Papers read at this year’s American Academy of Religion annual meeting in Boston:
Karen Felter (University of Muenster), “’The Middle Way of Truth’: The Role of Christ in Anne Conway’s Trinitarianism,” presented to the “Origen and the Roots of ‘Human Freedom’ and ‘Human Dignity’ in the West Seminar,” 20 November 2017.
The group of seventeenth century thinkers, known as the Cambridge Platonists, is theologically renowned for its ties to Origen. However, a comprehensive study of Anne Conway’s theology has never been conducted. This paper contributes to rectifying this by examining Conway’s conception of the Trinity. While Conway deploys the doctrine of the Trinity in the context of neo-platonic systematics, two basic features of her teachings are distinctly Origenian: Firstly, Conway’s process soteriology is based on Origen’s idea of apokatastasis. Conway views Christ as the necessary mediator between God and creation as every being works towards restoration. Christ participates in every being separately in what Conway refers to as “intimate presence”. The idea that Christ accommodates individually in the salvific process is distinctly Origenian. Secondly, Conway’s Trinity is characterized by the polarity of “motion” and “rest”, as is Origen’s. I argue that this is foundational for her critique of Cartesian Dualism.
(University of Maine), “Reimagining Revelation, Tradition, and the Development of Doctrine,” presented to “Traditions of Interpretation” session, Christian Systematic Theology Unit, 19 November 2017.
This paper argues that rather than more or less distinct loci in systematic Christian theology, revelation and tradition should be conceived of as aspects of a single communicative act initiated by God and received by humanity and played out through time. Borrowing an image from the forward pass in American Football, and building on the arguments of the Cambridge Platonist John Smith (1618-1652), I argue for and understanding of tradition (etymology notwithstanding) not as something to “hand on” but as the history of the reception of God’s self-disclosure. The “development of doctrine” therefore is the process of receiving what God is (and has always been) sending us in a changing world. Tradition is reimagined as a source of doctrinal authority but not as a collection of content so much as a liturgical, prayerful, exegetical, and theological guide for living the Christian life here and now.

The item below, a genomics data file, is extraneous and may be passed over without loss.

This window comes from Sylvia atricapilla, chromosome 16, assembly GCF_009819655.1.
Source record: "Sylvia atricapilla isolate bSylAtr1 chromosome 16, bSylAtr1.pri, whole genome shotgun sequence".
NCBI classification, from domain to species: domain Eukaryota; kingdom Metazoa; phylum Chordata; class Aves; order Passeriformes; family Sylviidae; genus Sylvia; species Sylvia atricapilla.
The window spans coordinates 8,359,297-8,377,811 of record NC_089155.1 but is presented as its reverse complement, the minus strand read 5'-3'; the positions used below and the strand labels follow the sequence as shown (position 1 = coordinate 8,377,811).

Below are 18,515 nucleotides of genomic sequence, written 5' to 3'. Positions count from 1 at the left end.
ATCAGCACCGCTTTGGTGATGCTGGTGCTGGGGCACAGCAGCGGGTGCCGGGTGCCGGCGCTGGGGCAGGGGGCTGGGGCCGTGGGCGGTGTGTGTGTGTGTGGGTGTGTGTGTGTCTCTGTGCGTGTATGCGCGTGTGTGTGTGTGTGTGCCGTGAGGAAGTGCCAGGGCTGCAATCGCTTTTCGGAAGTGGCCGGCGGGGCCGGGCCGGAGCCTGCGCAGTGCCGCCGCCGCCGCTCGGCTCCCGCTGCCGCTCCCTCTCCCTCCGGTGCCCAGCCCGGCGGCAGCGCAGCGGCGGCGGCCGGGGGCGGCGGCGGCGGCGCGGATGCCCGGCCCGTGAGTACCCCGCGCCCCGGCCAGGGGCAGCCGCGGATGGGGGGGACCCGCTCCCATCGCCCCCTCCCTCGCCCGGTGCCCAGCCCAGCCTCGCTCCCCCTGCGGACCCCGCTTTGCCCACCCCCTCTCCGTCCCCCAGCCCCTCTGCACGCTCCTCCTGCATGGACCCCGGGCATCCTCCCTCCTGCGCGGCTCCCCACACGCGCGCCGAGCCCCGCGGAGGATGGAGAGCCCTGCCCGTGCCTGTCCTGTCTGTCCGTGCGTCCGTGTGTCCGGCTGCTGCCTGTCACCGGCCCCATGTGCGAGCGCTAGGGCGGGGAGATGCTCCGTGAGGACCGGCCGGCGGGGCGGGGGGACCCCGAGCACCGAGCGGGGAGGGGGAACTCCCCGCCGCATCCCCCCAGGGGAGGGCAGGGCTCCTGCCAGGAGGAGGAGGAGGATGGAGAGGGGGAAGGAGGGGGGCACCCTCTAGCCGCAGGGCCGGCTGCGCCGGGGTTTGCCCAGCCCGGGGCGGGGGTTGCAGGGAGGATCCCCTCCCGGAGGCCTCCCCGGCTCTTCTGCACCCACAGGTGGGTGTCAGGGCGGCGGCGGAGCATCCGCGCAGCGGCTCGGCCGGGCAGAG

John Grey, “Conway’s Ontological Objection to Cartesian Dualism” Philosopher’s Imprint 17.13 (July 2017), http://hdl.handle.net/2027/spo.3521354.0017.013
Anne Conway disagrees with substance dualism, the thesis that minds and bodies differ in nature or essence. Instead, she holds that “the distinction between spirit and body is only modal and incremental, not essential and substantial” (CP 6.11, 40). Yet several of her arguments against dualism have little force against the Cartesian, since they rely on premises no Cartesian would accept. In this paper, I show that Conway does have at least one powerful objection to substance dualism, drawn from premises that Descartes seems bound to accept. She argues that two substances differ in nature only if they differ in their “original and peculiar” cause (CP 6.4, 30); yet all created substances have the same original and peculiar cause; so, all created substances have the same nature. As I argue, the Cartesian is under a surprising amount of pressure to accept Conway’s argument, since its key premise is motivated by a conception of substance similar to one endorsed by Descartes in his Principles of Philosophy.
Full-text also available here.
British Journal for the History of Philosophy 25.5 (2017): Cambridge Platonism, edited by Sarah Hutton
- Introduction: The Cambridge Platonists: Some New Studies, Sarah Hutton, 851-857; full-text available here.
- Patrides, Plotinus and the Cambridge Platonists, Stephen R. L. Clark, 858-877
- Descartes and More on the infinity of the world, Igor Agostini, 878-896
- ‘In human shape to become the very beast!’ – Henry More on animals, Cecilia Muratori, 897-915
- Henry More as reader of Marcus Aurelius, John Sellars, 916-931
- Gods and giants: Cudworth’s platonic metaphysics and his ancient theology, Douglas Hedley, 932-953
- Cudworth on superintellectual instinct as inclination to the good, David Leech, 954-970
- Pre-existence and universal salvation – the Origenian renaissance in early modern Cambridge, Christian Hengstermann, 971-989
- Time, space, and process in Anne Conway, Emily Thomas, 990-1010
- Three texts on the Kabbalah: More, Wachter, Leibniz, and the philosophy of the Hebrews, Mogens Lærke, 1011-1030
- Whichcote, Shaftesbury and Locke: Shaftesbury’s critique of Locke’s epistemology and moral philosophy, Friedrich A. Uehlein, 1031-1048